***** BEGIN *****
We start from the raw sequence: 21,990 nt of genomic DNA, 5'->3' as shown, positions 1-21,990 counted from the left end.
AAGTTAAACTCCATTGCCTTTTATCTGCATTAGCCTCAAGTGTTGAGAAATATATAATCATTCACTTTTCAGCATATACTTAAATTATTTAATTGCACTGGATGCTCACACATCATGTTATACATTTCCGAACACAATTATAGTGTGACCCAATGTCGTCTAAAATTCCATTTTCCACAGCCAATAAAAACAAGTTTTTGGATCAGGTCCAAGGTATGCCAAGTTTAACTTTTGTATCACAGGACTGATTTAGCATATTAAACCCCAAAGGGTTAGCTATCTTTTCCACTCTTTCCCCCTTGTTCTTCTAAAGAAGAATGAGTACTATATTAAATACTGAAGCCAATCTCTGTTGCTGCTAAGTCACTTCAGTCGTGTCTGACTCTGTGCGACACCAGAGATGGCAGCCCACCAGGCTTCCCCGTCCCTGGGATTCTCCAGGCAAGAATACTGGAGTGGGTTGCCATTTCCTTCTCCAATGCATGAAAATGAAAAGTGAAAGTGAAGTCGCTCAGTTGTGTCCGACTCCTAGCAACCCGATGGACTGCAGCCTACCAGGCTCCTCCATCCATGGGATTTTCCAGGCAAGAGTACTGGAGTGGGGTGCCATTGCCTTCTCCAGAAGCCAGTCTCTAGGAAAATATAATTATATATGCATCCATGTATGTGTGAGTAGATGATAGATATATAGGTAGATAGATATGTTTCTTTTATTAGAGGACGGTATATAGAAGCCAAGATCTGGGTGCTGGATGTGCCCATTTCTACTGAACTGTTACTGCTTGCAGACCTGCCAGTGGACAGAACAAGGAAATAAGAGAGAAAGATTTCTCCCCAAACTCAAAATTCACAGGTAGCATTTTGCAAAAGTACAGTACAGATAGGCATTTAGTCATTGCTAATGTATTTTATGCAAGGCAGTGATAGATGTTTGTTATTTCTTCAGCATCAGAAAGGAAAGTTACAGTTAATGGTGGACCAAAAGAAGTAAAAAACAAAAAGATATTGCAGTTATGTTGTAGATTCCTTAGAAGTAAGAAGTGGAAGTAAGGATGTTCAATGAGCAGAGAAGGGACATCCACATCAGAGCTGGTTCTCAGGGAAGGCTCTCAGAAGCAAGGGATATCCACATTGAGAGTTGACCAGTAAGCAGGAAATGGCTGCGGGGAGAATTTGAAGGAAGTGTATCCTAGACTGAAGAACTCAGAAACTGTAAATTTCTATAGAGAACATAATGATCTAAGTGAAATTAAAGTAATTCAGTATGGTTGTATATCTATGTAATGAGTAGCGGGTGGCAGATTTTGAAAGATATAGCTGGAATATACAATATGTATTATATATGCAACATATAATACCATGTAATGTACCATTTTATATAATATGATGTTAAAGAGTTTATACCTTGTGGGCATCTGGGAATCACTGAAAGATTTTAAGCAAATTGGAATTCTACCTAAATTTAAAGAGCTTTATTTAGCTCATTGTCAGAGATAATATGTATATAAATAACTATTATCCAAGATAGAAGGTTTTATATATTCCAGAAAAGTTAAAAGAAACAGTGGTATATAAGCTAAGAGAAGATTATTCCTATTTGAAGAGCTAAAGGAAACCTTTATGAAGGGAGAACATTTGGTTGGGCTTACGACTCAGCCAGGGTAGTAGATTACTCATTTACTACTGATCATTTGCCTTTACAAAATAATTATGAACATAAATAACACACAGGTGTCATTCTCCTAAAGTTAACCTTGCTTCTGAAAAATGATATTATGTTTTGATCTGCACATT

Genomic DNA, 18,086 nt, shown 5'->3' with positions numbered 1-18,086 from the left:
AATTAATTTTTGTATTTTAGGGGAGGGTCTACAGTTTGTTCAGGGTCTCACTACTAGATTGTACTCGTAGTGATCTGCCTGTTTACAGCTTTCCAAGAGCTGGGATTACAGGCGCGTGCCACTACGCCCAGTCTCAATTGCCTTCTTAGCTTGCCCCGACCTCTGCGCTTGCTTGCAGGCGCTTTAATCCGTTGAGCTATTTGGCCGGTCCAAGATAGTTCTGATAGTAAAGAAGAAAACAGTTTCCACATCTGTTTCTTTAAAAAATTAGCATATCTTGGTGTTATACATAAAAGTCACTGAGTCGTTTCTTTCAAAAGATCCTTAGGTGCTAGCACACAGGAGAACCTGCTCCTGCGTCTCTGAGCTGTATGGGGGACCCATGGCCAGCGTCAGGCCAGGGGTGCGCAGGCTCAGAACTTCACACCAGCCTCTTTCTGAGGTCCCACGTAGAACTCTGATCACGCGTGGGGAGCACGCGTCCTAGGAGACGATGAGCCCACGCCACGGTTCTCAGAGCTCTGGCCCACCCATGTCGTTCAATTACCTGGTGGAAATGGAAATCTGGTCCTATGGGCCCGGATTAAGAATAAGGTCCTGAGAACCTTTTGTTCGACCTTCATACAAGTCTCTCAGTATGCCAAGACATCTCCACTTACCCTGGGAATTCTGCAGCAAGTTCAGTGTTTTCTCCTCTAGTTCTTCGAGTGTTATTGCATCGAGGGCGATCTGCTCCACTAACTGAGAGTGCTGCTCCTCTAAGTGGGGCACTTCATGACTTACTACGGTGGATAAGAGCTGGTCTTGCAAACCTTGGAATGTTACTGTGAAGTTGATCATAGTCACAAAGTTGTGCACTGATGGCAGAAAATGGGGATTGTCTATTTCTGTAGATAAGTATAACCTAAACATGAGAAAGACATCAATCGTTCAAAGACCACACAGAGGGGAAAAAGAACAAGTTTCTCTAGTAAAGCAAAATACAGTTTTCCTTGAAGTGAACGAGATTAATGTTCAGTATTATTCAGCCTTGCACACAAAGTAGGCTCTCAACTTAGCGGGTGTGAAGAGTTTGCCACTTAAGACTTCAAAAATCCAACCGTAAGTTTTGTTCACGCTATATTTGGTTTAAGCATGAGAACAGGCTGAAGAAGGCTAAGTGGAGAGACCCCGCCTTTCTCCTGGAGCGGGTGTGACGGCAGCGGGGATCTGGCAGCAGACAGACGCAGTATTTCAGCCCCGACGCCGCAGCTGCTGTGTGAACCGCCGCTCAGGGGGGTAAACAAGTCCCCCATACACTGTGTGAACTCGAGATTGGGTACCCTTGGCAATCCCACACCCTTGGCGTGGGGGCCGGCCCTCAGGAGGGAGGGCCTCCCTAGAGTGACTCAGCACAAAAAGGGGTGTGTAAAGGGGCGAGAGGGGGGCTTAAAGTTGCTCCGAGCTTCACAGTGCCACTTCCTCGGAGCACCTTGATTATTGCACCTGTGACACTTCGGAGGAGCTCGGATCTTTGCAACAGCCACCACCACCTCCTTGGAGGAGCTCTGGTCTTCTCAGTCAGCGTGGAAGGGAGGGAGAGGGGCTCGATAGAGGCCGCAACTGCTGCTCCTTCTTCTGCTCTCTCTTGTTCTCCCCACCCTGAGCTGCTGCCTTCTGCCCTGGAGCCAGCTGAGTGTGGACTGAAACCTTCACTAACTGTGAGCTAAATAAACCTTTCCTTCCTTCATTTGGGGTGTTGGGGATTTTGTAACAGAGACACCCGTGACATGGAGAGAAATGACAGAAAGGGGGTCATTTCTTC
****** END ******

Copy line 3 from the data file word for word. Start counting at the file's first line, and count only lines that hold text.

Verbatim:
Genomic DNA, 18,086 nt, shown 5'->3' with positions numbered 1-18,086 from the left: